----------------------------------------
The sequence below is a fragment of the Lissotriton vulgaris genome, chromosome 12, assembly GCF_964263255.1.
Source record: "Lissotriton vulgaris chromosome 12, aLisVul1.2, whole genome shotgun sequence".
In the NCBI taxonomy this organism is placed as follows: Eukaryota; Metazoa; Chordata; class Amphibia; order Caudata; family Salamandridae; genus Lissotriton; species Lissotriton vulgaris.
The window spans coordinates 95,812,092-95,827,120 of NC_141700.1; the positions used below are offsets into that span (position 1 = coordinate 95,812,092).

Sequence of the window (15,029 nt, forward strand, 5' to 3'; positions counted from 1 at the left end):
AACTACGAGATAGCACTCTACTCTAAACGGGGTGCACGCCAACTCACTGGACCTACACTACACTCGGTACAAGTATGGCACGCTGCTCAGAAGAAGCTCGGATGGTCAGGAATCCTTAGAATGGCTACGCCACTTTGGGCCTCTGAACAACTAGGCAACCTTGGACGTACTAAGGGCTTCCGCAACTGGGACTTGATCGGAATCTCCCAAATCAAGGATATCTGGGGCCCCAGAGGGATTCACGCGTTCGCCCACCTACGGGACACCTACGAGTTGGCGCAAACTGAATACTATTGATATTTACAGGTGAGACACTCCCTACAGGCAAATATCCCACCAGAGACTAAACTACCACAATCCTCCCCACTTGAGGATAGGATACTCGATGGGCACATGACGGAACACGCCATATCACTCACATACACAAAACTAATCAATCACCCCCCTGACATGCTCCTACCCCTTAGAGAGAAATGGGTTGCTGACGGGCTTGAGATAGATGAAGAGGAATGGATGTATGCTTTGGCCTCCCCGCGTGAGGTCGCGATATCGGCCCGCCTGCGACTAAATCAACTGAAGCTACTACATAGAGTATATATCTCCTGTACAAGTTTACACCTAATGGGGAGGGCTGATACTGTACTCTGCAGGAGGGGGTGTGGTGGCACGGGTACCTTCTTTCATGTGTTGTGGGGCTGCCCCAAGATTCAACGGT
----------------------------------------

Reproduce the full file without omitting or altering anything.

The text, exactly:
The sequence below is a fragment of the Lissotriton vulgaris genome, chromosome 12, assembly GCF_964263255.1.
Source record: "Lissotriton vulgaris chromosome 12, aLisVul1.2, whole genome shotgun sequence".
In the NCBI taxonomy this organism is placed as follows: Eukaryota; Metazoa; Chordata; class Amphibia; order Caudata; family Salamandridae; genus Lissotriton; species Lissotriton vulgaris.
The window spans coordinates 95,812,092-95,827,120 of NC_141700.1; the positions used below are offsets into that span (position 1 = coordinate 95,812,092).

Sequence of the window (15,029 nt, forward strand, 5' to 3'; positions counted from 1 at the left end):
AACTACGAGATAGCACTCTACTCTAAACGGGGTGCACGCCAACTCACTGGACCTACACTACACTCGGTACAAGTATGGCACGCTGCTCAGAAGAAGCTCGGATGGTCAGGAATCCTTAGAATGGCTACGCCACTTTGGGCCTCTGAACAACTAGGCAACCTTGGACGTACTAAGGGCTTCCGCAACTGGGACTTGATCGGAATCTCCCAAATCAAGGATATCTGGGGCCCCAGAGGGATTCACGCGTTCGCCCACCTACGGGACACCTACGAGTTGGCGCAAACTGAATACTATTGATATTTACAGGTGAGACACTCCCTACAGGCAAATATCCCACCAGAGACTAAACTACCACAATCCTCCCCACTTGAGGATAGGATACTCGATGGGCACATGACGGAACACGCCATATCACTCACATACACAAAACTAATCAATCACCCCCCTGACATGCTCCTACCCCTTAGAGAGAAATGGGTTGCTGACGGGCTTGAGATAGATGAAGAGGAATGGATGTATGCTTTGGCCTCCCCGCGTGAGGTCGCGATATCGGCCCGCCTGCGACTAAATCAACTGAAGCTACTACATAGAGTATATATCTCCTGTACAAGTTTACACCTAATGGGGAGGGCTGATACTGTACTCTGCAGGAGGGGGTGTGGTGGCACGGGTACCTTCTTTCATGTGTTGTGGGGCTGCCCCAAGATTCAACGGT